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RIL Buyback: Pump And Slump?

Reliance Industries has said it will consider a share buyback in its Friday board meeting, and the stock went up 5% to 780. The theory is that Reliance will use its huge cash reserves – over 85,000 crore – to buy back about 10,000 to 12,000 cr. worth of stock. They will do this using a “market buyback”, where an investment banker will buy Reliance shares using Reliance’s money.

(For more information on what market buybacks are, read my article: Buying Back Our Deficit)

Moneylife finds that they have done a buyback announcement earlier, that didn’t quite meet their stated goals:

RIL has announced a buyback. It had announced a buyback on 28 December 2004. On that occasion the maximum buyback price announced was at Rs285 per share (that is, pre-bonus price of Rs570 per share). The maximum buyback price RIL announced was about 10.87% premium over the share price just before the buyback announcement.

The buyback program, seven years ago, was kept at Rs2,999 crore, which was about 10% of the share capital and free reserves of Reliance as on 31 March 2004.

However, throughout the period, Reliance bought back its shares only on nine days. And, the total buyback done by the company was a measly Rs149.62 crore. So, the actual buyback program was just 5% of the total buyback size of Rs2,999 crore.

(Emphasis mine)

This is not just Reliance, but in most market buyback announcements I have tracked in the last five years, companies have bought substantially lower quantities than they supposedly intended to. The idea of a share buyback was usually to keep the stock price up, but a few days after the announcement the shares would go back down. (Also see: Rajat Rajgarhia of Motilal Oswal thinks the aim is to “shore up sentiment in the stock”)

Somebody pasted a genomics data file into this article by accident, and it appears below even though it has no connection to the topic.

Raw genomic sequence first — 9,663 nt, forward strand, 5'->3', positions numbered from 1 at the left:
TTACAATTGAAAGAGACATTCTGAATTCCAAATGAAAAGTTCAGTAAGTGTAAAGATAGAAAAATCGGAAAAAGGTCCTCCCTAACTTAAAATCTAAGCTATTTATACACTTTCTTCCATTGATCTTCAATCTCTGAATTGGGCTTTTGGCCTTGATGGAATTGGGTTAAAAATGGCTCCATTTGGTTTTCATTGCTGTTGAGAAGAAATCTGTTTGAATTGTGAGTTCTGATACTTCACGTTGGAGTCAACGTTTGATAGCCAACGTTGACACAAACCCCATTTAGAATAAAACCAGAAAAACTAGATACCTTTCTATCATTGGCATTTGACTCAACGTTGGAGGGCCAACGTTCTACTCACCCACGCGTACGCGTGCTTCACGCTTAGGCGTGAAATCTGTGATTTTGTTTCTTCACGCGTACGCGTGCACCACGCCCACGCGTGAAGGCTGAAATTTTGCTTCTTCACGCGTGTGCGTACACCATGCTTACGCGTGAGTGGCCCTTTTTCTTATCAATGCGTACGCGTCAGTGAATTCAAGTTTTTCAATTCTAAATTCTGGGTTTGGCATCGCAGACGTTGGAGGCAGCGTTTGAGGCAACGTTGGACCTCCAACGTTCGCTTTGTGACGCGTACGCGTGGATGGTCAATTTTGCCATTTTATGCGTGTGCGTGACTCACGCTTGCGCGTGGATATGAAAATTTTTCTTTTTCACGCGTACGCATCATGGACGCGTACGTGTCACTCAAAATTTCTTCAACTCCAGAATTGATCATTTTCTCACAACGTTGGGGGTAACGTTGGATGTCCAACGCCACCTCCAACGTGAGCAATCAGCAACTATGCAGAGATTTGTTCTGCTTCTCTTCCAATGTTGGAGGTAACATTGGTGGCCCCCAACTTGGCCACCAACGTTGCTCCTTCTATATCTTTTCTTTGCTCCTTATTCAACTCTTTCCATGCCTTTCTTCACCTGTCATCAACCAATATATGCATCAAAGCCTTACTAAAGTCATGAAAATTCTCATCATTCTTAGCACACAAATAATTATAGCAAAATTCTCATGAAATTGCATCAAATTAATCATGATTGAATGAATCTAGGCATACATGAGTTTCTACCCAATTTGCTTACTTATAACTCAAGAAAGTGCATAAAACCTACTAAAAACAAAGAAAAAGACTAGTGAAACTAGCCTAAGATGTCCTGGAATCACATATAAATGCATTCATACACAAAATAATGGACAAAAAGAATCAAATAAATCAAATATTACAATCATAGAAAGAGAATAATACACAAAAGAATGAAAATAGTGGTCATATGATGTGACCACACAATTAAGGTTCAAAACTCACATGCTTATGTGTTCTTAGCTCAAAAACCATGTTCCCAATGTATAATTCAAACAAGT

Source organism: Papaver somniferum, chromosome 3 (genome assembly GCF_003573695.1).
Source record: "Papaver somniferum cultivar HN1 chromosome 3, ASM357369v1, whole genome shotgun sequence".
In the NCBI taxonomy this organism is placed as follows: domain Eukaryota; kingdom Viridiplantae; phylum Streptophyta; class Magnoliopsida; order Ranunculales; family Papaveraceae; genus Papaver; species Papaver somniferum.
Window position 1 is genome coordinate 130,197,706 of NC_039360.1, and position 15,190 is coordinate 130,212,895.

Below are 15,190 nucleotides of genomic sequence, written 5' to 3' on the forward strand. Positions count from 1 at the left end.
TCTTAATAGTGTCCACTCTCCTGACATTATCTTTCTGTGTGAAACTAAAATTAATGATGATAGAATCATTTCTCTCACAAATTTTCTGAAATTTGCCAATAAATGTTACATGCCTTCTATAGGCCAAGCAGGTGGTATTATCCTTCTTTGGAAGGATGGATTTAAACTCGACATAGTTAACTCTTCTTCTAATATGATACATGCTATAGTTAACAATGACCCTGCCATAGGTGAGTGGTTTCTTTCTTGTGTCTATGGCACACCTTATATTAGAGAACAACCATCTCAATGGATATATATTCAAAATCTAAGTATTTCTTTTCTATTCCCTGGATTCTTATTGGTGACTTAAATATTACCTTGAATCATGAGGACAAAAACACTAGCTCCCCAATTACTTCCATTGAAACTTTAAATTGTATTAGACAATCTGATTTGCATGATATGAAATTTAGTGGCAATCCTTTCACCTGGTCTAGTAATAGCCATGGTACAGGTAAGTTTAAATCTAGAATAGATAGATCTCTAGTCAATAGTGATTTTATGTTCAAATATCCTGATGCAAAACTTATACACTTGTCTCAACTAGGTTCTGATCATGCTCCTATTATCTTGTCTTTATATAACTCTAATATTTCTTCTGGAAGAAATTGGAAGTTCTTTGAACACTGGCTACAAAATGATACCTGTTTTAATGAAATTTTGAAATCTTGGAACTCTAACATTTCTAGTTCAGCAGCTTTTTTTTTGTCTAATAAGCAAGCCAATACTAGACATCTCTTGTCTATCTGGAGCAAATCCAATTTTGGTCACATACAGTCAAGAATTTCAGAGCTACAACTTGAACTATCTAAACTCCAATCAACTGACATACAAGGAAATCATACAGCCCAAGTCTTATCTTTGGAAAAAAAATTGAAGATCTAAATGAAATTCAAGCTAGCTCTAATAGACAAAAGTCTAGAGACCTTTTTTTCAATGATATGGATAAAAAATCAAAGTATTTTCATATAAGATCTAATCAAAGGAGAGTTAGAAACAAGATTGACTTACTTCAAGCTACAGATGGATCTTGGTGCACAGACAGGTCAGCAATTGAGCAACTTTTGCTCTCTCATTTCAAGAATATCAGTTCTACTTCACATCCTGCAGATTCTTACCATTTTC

Another reason I’ve seen quoted for this announcement is that Reliance lost its position as the top weighted stock on the Index, and that Mukesh bhai is big on ranks. Not that this is substantiated, but it’s such an awesome gossip conspiracy story that I had to mention it!

It’s not usual, though, that a company of Reliance’s size – one of the largest in India – makes such “preliminary” announcements, but the company has been very careful to ensure that the stock doesn’t crater around bad results seasons. They have announced gas finds, deals, and agreements, nicely timed around results announcements, which is all above board (and it’s not just them, the big IT company we all know about has done it as well).

The stock, in the last couple years, has not done very well:


And in relative terms, the high for this stock is 1,650 in 2008; and it recently saw levels of 685.

Will this announcement take Reliance to the next level? Chances are: no. They have to show great results. Their Q2 numbers were not great, and their gas and crude finds are in decline; for serious growth they have to rapidly increase investment. While a buyback at this level for the company is good (lesser capital to service), there will be large capital requirements coming in as they explore and find gas, invest in shale assets, expand the broadband/BWA offering, enhance their retail setup or indeed, make their massive refining operation more efficient. These are real game changers, not the buyback.

If the quick rise from the bottom – nearly 20% now – is exciting, then the game is in short term trading, not in a “buy and hope for the Ambani magic”.

  • Kshitij says:

    Very well written and informative.

  • Srinath Raja says:

    Nice one.
    I like your emphasis about how the markets gets excited about buy back announcement and then the share price falls a few days later.
    Very much informative for a layman investor.

  • piyush modi says:

    Well I want your perspective on this issue. Yesterday a of us frnds had a hour long debate on whether this buyback was justified or not.
    One person’s view was that Reliance was doing a disservice to its shareholders by buying shares at greater than market value. My point was that its the same shareholders who are benefiting also, not someone else, as RIL is buying its own shares and not of a third company. But his point was that the shareholders who are left behind are the losers while those of have sold are the gainers.
    One person even went to the extent of arguing that’s buybacks should be banned. He says ” From the viewpoint of bondholders, the value of their bonds go down if the underlying co does a buyback, why punish the bondholders for benefiting the equity holders”. While this is mostly not the issue in India where there are hardly any corporate bonds in India, it is the case abroad. His question – why shouldn’t buybacks be banned? While I understand its a meaningless question, its still one I couldn’t answer. hehe.